“Sorry madam! This is a very busy time for Santa – they are all booked by star hotels months before Christmas!” the store owner said.
“What will happen to my party?” I wailed.
He took pity on me and had a quick discussion with his partner in swift Telegu which I failed to catch. Then he turned towards me and said “I think madam you are in luck…we can give you a guy!”
“Really? Wow! Where is he?”
He called out to someone “Ask Chhotu to come here for a minute”
A minute later Chhotu appears from somewhere in the back of store.
“Madam, this is your Santa Claus! Kya re Chhotu, do ghante ke liye Santa banega kya? Sirf yeh laal rang ka suit pahenna hai aur bachcho ko present dena hai…kar sakega?”
Chhotu dutifully nods his head as I stare at him. Where is my rotund, jolly-faced Santa? This guy is tall as a lamp-post, skinny like a match-stick, black as ebony and as if that wasn’t bad enough, he was completely cross-eyed! I wanted to cry. I wanted to go back to Seattle, to a mall, where Santa sits on an ornate chair, in his make-shift North Pole village smiling indulgently at whiny, snotty children who stand in line for hours in their stiff new clothes to get his or her picture taken with Him. I shook my head violently and left the store. Later in the party spouse and I cranked up the air-conditioners and wore Elf hats and spread Christmas cheer to a bunch of four year olds who kept asking when Santa will show up with the presents!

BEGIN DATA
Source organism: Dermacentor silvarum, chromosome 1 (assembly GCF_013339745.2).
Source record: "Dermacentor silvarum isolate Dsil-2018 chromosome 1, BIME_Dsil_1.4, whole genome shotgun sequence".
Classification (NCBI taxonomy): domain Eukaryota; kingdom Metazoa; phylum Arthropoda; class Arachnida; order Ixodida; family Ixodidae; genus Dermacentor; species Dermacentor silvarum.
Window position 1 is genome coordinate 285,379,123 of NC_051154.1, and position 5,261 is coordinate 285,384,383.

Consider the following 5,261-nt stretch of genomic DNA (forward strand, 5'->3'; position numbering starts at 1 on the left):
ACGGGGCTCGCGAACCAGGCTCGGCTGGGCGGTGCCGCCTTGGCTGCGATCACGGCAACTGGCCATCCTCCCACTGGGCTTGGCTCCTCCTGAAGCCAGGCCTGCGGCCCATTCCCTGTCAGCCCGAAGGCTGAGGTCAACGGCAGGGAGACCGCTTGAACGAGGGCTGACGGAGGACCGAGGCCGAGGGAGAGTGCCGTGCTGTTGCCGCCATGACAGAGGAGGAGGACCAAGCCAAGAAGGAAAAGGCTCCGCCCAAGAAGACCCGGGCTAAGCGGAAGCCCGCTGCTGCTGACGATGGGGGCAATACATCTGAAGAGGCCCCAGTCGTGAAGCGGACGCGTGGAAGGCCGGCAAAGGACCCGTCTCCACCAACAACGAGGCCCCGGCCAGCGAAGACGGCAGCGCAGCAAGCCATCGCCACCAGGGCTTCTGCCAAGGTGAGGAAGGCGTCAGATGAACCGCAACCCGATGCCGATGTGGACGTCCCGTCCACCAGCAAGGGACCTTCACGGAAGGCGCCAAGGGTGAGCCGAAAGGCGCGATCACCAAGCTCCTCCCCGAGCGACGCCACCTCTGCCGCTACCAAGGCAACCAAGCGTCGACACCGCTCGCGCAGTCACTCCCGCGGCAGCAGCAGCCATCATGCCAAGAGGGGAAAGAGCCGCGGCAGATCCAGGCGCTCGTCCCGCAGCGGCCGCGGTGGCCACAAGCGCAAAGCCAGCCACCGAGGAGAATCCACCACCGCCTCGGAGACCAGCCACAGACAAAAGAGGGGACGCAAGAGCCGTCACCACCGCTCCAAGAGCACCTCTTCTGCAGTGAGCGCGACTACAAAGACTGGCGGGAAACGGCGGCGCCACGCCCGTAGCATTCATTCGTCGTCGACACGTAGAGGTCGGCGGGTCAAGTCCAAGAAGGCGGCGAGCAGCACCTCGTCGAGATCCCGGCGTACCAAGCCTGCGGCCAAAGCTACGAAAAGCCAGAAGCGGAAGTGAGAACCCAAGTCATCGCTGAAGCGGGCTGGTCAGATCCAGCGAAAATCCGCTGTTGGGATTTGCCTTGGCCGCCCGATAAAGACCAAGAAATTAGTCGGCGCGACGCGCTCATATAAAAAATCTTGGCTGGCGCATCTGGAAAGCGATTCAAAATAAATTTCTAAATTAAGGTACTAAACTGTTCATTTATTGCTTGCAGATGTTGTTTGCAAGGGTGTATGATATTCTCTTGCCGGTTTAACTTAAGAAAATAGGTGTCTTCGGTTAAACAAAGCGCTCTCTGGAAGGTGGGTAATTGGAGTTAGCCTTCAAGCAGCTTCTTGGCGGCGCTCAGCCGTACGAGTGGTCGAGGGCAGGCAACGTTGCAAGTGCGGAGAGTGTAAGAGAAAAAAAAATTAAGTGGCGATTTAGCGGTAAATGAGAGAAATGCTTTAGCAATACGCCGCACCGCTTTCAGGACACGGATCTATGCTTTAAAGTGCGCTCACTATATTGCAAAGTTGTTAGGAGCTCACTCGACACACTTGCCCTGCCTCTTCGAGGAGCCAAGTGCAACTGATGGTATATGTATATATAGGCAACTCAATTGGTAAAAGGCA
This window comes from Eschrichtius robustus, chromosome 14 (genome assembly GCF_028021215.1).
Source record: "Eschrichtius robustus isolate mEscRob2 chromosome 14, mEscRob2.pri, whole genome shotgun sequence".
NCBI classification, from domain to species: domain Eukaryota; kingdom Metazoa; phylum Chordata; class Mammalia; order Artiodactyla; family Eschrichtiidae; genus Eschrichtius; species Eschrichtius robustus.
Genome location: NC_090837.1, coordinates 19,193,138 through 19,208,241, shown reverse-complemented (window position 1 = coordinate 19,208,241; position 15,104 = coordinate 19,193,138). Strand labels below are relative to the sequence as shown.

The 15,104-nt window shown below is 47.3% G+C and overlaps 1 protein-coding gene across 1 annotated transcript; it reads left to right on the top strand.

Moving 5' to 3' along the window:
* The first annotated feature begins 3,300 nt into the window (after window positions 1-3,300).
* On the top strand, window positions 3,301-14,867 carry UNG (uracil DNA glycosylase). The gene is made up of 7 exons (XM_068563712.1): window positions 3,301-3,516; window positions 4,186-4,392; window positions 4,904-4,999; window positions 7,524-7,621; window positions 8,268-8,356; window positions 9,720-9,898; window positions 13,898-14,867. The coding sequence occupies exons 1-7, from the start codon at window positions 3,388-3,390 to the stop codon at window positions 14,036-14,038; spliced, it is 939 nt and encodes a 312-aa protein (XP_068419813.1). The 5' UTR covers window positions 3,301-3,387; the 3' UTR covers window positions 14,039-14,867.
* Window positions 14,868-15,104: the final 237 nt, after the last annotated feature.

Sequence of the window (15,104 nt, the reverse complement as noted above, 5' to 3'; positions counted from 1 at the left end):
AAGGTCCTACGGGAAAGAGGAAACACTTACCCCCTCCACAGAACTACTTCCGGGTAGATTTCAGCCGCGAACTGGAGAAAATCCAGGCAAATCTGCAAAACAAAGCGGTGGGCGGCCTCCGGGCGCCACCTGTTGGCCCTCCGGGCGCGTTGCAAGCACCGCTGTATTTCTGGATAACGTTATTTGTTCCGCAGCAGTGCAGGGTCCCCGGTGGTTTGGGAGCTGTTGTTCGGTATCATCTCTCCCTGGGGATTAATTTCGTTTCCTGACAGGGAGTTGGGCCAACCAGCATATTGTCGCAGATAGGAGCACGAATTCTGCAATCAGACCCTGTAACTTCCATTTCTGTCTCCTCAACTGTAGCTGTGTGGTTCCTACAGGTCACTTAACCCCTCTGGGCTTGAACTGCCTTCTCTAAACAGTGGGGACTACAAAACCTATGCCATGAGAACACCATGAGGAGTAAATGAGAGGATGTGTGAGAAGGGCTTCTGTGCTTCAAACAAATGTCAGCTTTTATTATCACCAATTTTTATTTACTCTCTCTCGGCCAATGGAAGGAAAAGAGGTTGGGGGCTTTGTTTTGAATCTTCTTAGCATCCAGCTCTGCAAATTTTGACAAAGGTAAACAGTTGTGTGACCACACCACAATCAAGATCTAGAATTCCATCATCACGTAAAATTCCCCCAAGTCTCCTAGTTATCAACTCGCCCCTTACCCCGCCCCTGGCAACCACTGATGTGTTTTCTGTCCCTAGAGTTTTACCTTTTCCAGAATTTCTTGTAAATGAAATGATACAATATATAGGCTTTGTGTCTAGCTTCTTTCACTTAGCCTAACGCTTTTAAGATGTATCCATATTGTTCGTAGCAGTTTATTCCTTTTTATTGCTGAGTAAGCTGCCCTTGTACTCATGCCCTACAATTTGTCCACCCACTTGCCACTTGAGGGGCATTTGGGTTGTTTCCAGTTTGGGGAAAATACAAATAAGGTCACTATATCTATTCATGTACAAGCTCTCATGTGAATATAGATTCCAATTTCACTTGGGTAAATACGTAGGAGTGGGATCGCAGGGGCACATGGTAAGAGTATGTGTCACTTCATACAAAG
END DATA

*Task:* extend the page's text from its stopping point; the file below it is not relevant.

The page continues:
Christmas is still my most favorite time of the year – the beautifully decorated Christmas trees all over the city, the twinkling lights adorning the leafless trees on the curb, the gingerbread latte the Starbucks would serve during the season, the ancient creaking carousel in downtown, the fruit-cake baking in my kitchen, the holiday parties, the gifts under the tree – yes, I love every last commercial aspect of Christmas! And why not, it reminds everyone to be happy and kind, the idea of giving and sharing with everyone! Of course I’ve run into monsters out to do Christmas shopping, in the mall parking lot jostling for a spot, ready to run-over anyone under their expensive SUV’s; I’ve heard people complaining because of the conflux of family under one roof ; people getting stressed out over gift-giving; and people getting depressed because they have no one to share Christmas with!

This year, the day after Thanksgiving we took out our Christmas from its card-board box – its falling apart in every possible way. Spouse suggested we get a new tree. But I told him that I had promised our tree that it will be with us this year when we packed it last year. I have to keep my promise, so we lovingly put it up and decorated it with yards and yards of twinkling lights, red and gold ornaments, ribbons, garlands and beaded sprays – in my eyes it’s the most beautiful tree I’ve seen this season!